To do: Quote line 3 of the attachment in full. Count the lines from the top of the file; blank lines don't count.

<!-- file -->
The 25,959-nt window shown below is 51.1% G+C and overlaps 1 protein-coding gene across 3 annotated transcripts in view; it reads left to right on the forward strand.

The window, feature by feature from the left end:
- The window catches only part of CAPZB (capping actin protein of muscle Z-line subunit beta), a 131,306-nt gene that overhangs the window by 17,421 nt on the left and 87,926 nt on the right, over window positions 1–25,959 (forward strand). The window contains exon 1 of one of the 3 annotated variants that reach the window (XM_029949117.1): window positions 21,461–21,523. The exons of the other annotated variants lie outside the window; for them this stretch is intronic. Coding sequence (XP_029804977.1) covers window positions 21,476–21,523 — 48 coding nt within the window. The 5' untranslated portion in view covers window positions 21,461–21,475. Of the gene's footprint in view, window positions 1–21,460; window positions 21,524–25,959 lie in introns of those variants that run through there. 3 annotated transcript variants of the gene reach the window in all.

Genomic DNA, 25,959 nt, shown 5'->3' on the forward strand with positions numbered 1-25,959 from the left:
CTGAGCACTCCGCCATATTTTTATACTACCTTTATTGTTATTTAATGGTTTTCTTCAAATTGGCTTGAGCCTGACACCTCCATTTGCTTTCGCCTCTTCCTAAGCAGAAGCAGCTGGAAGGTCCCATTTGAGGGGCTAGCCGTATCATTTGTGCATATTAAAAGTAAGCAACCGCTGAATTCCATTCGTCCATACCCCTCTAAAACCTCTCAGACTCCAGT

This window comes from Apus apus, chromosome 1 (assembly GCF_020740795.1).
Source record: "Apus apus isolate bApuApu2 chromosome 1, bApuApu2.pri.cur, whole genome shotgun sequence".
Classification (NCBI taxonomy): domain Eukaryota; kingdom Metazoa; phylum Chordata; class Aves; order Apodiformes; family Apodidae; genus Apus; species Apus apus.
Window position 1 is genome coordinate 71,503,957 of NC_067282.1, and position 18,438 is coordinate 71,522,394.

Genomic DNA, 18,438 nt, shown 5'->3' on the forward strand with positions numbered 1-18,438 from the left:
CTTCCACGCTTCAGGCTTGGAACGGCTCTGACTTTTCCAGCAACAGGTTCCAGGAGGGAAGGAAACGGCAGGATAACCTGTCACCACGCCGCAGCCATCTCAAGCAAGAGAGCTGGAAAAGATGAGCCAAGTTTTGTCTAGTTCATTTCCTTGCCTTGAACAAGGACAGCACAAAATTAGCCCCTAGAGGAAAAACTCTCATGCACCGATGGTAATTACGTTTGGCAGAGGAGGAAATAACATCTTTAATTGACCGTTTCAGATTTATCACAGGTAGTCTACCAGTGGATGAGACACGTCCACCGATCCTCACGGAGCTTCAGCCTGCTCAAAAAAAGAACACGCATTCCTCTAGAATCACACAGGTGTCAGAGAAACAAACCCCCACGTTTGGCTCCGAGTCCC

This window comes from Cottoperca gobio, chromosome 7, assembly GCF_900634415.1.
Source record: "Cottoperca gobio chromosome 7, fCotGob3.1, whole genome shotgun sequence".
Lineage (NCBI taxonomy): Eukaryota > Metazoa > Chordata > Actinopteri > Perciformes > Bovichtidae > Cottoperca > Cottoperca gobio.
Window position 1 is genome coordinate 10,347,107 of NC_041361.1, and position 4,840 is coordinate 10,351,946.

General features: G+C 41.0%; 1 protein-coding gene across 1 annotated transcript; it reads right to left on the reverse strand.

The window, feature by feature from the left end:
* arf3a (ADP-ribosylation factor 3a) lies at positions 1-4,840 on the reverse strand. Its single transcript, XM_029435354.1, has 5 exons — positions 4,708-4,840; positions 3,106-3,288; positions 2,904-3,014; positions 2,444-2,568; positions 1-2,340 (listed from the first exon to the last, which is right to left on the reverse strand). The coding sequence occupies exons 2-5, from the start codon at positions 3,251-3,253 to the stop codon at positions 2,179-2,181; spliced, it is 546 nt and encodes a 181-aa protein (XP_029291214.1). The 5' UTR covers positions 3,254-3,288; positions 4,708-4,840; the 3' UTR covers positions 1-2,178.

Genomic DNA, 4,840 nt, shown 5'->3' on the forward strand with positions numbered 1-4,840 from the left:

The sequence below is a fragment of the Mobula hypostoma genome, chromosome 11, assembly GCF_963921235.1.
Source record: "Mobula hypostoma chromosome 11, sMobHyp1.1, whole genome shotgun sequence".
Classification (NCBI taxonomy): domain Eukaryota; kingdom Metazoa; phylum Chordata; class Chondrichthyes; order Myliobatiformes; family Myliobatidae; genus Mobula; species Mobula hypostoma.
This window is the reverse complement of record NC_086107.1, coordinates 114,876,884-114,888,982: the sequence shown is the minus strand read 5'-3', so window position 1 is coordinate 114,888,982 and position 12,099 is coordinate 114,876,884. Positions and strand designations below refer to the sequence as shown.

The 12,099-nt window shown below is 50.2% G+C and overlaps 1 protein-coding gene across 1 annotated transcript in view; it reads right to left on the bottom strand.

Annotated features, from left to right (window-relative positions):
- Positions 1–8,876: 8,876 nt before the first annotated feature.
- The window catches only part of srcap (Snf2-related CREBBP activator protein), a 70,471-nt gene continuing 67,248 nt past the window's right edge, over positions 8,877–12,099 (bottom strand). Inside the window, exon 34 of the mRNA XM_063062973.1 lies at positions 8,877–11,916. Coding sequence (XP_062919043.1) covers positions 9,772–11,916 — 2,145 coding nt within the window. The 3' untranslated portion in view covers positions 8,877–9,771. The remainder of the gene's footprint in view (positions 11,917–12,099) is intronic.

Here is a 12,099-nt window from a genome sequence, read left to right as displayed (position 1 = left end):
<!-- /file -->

- The window catches only part of CAPZB (capping actin protein of muscle Z-line subunit beta), a 131,306-nt gene that overhangs the window by 17,421 nt on the left and 87,926 nt on the right, over window positions 1–25,959 (forward strand). The window contains exon 1 of one of the 3 annotated variants that reach the window (XM_029949117.1): window positions 21,461–21,523. The exons of the other annotated variants lie outside the window; for them this stretch is intronic. Coding sequence (XP_029804977.1) covers window positions 21,476–21,523 — 48 coding nt within the window. The 5' untranslated portion in view covers window positions 21,461–21,475. Of the gene's footprint in view, window positions 1–21,460; window positions 21,524–25,959 lie in introns of those variants that run through there. 3 annotated transcript variants of the gene reach the window in all.